I am trying to find information on formulas used to calculate capacitance required for a given circuit. Not a circuit in particular, just in general how to figure out what value should be used. I know about selecting voltage ratings at least 20% higher than the max possible voltage, or even more cautious selecting at least double the expected voltage. But have not found much on finding the value in capacitance that will be needed.

It is beginning to look as though there are many different formula depending the the specific capacitors application in a circuit. For example I found to calculate a filter capacitor in a power supply, C = I / (Vripple x 100).

So as I said, I am just trying to find a good resource (or a few) about calculating values of capacitors for various applications. Thanks for checking out my question, I am excited to get reading and figure this out.

  • \$\begingroup\$ So if I knew what effect I would like the capacitor to have, there are not ways to calculate values? Similar to the mentioned calculation for a power supply filter. \$\endgroup\$ May 2, 2013 at 0:26
  • \$\begingroup\$ I understand that, which is why I am asking to be directed to a resource about selecting capacitors in circuit design. I'm open to book suggestions as well, I like books. \$\endgroup\$ May 2, 2013 at 0:30
  • \$\begingroup\$ Any textbook on circuit design should tell you how to select the capacitor values for any kind of circuit they cover where choosing the capacitor value is important to the operation of the circuit. \$\endgroup\$
    – The Photon
    May 2, 2013 at 0:32
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    \$\begingroup\$ I think you answered your own question with "It is beginning to look as though there are many different formula depending [...]". There is no one size fits all rule for caps. I think it would be better if you understood more of what a capacitor was and how it worked so you knew how to choose the values necessary. \$\endgroup\$ May 2, 2013 at 0:40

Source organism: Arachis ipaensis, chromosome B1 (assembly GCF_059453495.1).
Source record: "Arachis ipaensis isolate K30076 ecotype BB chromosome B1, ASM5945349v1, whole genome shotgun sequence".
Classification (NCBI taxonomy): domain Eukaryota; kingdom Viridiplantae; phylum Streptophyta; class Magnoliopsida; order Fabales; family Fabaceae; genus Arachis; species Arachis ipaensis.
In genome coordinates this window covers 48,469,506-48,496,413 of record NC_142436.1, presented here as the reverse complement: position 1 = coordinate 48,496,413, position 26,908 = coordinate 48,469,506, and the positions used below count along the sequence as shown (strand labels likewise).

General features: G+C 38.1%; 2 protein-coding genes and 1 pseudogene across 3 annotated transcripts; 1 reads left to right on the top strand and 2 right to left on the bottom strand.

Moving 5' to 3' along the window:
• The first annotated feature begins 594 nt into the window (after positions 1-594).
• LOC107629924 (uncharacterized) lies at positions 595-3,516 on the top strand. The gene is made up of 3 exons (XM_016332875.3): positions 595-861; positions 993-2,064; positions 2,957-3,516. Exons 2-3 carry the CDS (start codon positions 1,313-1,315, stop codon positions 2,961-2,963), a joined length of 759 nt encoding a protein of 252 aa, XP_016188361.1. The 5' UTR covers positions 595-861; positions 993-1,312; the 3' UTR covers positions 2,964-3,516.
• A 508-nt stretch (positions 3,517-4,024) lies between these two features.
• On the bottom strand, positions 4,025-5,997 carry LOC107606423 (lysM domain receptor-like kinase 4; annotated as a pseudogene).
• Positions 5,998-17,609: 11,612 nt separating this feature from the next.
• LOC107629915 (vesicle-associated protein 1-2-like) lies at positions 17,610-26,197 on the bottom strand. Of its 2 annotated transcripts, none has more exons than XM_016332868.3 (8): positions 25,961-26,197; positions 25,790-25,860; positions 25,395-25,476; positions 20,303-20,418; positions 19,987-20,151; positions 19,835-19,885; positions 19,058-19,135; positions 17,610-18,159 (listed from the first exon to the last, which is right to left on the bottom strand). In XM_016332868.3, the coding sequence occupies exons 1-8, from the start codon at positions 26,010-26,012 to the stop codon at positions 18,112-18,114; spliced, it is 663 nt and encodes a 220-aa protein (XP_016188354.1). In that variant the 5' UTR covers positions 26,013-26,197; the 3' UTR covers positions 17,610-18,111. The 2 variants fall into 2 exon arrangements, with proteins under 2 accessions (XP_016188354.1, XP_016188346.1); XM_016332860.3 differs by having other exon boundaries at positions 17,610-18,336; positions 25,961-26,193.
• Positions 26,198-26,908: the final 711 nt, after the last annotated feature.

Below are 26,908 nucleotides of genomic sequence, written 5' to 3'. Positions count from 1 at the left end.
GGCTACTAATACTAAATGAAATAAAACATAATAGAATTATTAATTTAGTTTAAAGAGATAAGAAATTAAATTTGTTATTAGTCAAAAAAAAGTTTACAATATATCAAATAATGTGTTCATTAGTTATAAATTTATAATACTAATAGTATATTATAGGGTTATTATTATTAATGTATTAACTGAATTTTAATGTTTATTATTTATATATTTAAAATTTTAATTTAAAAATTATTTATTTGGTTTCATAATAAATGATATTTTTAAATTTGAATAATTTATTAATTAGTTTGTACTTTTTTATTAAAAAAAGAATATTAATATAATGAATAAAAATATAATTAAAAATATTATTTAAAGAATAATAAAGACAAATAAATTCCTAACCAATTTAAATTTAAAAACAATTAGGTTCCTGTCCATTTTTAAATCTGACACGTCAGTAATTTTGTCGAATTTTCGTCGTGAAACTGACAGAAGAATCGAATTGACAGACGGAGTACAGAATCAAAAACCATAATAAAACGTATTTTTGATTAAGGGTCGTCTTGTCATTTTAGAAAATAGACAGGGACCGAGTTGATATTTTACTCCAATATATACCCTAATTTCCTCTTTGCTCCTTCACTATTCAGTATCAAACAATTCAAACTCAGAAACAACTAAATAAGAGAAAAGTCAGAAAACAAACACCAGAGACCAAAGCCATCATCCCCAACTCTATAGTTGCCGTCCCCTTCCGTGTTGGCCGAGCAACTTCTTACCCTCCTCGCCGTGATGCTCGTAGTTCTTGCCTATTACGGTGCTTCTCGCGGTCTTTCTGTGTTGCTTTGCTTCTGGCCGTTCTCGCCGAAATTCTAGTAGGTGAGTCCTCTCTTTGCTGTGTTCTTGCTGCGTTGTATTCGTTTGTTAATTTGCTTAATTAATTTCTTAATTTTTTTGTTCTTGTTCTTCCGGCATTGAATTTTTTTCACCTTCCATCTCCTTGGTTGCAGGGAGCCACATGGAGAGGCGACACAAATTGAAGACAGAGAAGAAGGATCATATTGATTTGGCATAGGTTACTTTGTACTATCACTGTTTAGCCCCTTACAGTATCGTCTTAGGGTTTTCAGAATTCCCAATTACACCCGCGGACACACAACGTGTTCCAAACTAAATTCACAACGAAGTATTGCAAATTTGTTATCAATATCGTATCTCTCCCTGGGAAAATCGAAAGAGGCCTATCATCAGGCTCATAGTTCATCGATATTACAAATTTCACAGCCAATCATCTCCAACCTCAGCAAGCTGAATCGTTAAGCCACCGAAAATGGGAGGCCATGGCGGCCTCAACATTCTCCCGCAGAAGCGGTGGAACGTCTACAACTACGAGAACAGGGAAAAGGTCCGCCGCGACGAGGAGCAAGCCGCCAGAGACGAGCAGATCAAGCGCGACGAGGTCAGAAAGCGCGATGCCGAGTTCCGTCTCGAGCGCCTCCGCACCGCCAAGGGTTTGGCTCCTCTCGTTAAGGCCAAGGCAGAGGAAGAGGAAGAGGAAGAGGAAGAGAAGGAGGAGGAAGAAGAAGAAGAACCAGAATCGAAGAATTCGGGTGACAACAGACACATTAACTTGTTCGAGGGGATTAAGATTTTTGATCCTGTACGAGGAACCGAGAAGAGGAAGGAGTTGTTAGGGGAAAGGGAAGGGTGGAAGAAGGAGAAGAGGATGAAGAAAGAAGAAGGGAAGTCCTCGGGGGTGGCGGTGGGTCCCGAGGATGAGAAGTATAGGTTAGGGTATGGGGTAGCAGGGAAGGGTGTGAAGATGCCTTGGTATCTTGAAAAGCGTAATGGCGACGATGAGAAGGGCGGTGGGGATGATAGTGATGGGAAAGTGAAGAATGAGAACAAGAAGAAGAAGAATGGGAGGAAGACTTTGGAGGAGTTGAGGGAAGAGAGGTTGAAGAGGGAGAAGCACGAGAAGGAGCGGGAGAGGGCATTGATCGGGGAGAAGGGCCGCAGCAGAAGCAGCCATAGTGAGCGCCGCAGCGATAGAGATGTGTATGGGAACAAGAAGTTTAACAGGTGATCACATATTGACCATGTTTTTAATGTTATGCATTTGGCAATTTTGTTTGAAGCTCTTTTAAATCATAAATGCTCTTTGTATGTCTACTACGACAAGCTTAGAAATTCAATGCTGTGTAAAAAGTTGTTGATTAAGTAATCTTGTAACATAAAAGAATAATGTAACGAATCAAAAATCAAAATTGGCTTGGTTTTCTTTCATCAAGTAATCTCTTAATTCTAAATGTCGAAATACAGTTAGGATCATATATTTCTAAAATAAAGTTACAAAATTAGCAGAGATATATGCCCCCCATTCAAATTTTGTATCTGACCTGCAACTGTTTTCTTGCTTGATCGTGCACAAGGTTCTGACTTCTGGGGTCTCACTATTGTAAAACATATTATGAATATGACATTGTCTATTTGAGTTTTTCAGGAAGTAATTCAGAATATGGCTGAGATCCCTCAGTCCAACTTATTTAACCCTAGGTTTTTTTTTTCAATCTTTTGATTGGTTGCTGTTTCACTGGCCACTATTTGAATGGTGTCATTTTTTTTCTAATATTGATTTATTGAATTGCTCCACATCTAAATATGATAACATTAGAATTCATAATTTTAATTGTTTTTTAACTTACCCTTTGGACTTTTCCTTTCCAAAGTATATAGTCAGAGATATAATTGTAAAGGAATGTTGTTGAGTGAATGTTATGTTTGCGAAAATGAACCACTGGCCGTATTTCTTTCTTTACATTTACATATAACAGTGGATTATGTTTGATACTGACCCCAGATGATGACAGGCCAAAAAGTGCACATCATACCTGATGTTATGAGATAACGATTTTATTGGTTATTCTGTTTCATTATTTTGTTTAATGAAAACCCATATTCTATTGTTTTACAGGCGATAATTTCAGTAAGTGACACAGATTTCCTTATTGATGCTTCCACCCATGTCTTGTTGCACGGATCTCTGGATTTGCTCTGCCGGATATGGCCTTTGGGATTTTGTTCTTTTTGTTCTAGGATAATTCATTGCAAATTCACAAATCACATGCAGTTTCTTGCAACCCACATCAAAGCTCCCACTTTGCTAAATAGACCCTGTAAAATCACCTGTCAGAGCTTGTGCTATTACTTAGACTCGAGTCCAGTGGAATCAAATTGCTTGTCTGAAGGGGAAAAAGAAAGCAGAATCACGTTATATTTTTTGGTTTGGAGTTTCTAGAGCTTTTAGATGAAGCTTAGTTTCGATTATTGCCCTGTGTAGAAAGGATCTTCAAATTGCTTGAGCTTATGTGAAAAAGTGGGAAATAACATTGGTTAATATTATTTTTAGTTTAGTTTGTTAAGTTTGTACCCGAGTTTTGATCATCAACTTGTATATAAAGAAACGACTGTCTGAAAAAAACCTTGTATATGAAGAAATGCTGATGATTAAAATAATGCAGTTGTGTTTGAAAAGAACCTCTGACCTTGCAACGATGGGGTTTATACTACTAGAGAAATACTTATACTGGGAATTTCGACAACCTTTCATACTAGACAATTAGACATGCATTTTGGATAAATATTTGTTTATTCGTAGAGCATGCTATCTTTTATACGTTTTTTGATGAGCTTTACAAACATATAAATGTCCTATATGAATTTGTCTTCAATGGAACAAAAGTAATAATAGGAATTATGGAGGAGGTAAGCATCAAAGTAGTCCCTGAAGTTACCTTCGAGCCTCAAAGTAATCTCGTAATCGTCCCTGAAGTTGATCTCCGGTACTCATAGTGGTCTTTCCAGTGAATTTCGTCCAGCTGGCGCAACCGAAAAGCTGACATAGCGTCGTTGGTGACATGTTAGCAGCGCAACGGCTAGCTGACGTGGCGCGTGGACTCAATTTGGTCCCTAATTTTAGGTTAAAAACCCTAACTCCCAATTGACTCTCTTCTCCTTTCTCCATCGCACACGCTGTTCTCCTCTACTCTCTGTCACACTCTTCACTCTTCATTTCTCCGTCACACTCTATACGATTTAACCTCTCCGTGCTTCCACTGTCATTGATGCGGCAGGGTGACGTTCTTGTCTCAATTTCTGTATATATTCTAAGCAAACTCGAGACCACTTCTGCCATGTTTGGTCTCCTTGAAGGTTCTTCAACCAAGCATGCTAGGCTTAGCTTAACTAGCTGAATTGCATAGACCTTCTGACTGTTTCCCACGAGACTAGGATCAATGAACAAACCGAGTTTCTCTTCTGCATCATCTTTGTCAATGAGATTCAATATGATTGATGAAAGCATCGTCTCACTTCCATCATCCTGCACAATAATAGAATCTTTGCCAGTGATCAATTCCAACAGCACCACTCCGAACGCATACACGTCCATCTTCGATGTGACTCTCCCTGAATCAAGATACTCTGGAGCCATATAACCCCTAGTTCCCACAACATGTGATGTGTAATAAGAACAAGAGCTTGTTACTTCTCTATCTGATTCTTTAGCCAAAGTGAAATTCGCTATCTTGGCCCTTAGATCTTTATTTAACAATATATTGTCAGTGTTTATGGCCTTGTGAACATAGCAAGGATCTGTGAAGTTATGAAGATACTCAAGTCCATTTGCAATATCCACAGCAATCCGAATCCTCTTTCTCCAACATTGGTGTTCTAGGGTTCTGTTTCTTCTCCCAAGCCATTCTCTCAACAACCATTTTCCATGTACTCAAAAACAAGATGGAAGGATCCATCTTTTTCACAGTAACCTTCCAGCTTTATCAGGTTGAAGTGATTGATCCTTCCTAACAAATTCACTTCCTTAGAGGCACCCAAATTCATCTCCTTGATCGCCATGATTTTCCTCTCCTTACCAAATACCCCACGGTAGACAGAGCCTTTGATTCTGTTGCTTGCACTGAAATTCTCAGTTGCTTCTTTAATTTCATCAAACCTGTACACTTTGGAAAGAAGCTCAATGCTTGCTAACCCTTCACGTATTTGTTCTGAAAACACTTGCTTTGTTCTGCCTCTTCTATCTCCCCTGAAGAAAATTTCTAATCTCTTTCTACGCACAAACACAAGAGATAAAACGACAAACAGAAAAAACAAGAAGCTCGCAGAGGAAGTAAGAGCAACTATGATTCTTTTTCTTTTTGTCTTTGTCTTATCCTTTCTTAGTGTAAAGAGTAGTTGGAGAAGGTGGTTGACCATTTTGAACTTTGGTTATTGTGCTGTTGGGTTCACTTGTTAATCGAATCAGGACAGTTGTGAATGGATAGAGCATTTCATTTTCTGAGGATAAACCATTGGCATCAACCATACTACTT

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    \$\begingroup\$ A capacitor is used to present a frequency-variable impedance to the flow of AC, to bring about filtering or a phase shift, or to block DC while coupling through AC. The formula for capacitive reactance is \$X_c = \frac{1}{2\pi fC}\$. For example, a 0.1uF capacitor presents an impedance to 1000Hz AC of: \$1/(2\pi 1000 * 0.0000001) = 1592\Omega\$. Once we know this, other frequencies are easy: \$10Khz \rightarrow 159.2, 100Khz \rightarrow 15.9; 1Hz \rightarrow 1.59 M\Omega\$. Other capacitances are similarly easy. Twice the C, half the Z. But you can't treat these Ohms like resistance. \$\endgroup\$
    – Kaz
    May 2, 2013 at 2:01

2 Answers 2


In order to how much cap to use where, you need to know a fair bit about capacitors in general:

  • The different types (electrolytic, film, ceramic, tantalum, OS-CON, metalized film, etc.)
  • Their characteristics (impedance, ESR, ESL, polarity, temperature rise, dielectric, etc.)
  • Their failure modes (aging, over voltage, reverse voltage, thermal runaway, etc.)

You also really need to know why a cap is being used for a particular purpose, such as:

  • Power supply output caps: less to do with holding the voltage up, more to do with ensuring the ripple voltage isn't excessive
  • Power supply input bulk capacitors: mainly to do with hold-up time (keeping the output up for a short time after the input is removed)
  • EMI filter: providing specific frequency attenuation, in coordination with other filter components
  • Decoupling: providing instantaneous current to a circuit; a function of the circuit and the physical layout

Good luck with your knowledge quest. It will take some time but as you gain experience, things will get clearer.

  • \$\begingroup\$ Thank you :) Still searching for a good learning resource or book, but this gives me a few more topics to include in my research. \$\endgroup\$ May 2, 2013 at 4:00

Look for Application Report #SLTA055, "Input and Output Capacitor Selection" from TI that gives a pretty good explanation about capacitors.

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    \$\begingroup\$ For referencing application notes, at least give the number and name for future reference. (this one is Application Report #SLTA055, entitled "Input and Output Capacitor Selection"). \$\endgroup\$
    – markrages
    Jul 1, 2013 at 3:14

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